Weighing up the benefits and costs of waveform LiDAR

Karen Anderson, lead author of the paper, Is waveform worth it? A comparison of LiDAR approaches for vegetation and landscape characterisation, explains how waveform LiDAR can provide a more detailed view of urban vegetation structure.

What is laser scanning and how can ecologists use it?

Airborne laser scanning (ALS, sometimes called LiDAR) technology has been used successfully for many years in environmental and ecological research. Discrete return ALS systems, which measure the time taken for a laser pulse to travel to an object, are by far the most commonly used. The products generated by discrete return ALS are predominantly used to generate canopy height models for vegetated areas.

These ALS measurements are typically collected from a piloted aircraft, and when the pulse lands on the target surface it usually has a spatial ‘support’ around the size of a dinner plate (meaning that the footprint of the pulse and the area over which the measurement is collected is about 30 cm in diameter). When processed into a point cloud or interpolated product these data provide fine-grained detail of the surface being recorded.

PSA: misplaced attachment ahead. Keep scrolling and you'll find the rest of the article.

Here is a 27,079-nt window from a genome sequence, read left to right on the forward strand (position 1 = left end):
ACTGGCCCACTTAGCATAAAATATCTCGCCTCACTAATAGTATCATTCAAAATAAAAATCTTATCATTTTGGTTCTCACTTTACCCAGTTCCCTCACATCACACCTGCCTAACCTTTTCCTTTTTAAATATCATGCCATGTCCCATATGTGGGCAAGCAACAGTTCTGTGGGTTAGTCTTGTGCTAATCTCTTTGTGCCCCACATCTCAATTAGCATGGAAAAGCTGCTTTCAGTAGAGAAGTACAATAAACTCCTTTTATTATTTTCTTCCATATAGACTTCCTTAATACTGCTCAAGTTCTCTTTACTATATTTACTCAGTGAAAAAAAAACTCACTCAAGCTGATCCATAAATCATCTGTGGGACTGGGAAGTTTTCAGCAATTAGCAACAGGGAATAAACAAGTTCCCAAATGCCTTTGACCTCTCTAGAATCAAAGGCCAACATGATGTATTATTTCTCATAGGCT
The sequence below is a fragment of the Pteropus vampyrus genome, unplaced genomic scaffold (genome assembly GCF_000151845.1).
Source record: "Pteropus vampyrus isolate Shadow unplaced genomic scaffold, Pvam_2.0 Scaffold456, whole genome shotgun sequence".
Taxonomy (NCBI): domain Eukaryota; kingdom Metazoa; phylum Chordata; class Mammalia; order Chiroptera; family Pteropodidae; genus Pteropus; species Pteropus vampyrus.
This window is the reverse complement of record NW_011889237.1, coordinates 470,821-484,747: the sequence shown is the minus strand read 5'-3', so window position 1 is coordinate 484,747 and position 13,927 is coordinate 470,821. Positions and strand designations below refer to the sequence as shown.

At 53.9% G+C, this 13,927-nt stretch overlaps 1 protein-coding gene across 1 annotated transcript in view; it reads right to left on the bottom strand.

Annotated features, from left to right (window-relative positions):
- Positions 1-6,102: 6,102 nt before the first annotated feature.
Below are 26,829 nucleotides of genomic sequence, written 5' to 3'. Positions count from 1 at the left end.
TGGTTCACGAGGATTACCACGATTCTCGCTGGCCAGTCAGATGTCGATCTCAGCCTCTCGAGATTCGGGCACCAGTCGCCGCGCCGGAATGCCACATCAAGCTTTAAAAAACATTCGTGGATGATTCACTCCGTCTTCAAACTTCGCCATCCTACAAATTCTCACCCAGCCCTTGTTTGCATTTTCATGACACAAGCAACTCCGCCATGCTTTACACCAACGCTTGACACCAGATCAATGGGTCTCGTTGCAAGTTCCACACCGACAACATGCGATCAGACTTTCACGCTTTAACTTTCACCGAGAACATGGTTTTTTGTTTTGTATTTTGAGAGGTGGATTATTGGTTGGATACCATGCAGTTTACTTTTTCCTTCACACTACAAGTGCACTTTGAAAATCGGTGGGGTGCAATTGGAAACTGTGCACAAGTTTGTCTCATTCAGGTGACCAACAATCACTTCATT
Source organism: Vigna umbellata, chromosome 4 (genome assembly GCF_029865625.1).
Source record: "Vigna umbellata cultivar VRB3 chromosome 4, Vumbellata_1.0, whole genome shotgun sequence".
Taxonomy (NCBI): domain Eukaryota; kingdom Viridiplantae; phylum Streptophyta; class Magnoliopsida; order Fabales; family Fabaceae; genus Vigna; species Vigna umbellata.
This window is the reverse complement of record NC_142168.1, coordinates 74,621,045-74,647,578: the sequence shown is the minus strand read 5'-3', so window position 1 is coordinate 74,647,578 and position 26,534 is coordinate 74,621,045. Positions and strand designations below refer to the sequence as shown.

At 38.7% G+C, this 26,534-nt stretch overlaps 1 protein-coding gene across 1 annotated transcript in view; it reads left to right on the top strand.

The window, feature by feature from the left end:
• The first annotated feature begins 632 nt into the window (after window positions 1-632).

Our research, funded by the Natural Environment Research Council BESS (Biodiversity and Ecosystem Services Sustainability) programme, aimed to describe the spatial pattern of urban green-space elements across three UK towns. In urban areas the fine-grained spatial detail from ALS data was crucial, because we wanted to capture the pattern of urban vegetation, which is notoriously patchy and highly variable spatially (see Figure 1).


We were also keen to understand the volumetric structure of the vegetation canopy, because in urban systems this is known to be important for controlling connectivity and for defining habitat quality. Vegetation volume can be inferred from canopy height models derived from discrete return ALS data (i.e. using a ‘spot height’ and assuming that the volume is filled all the way to the ground).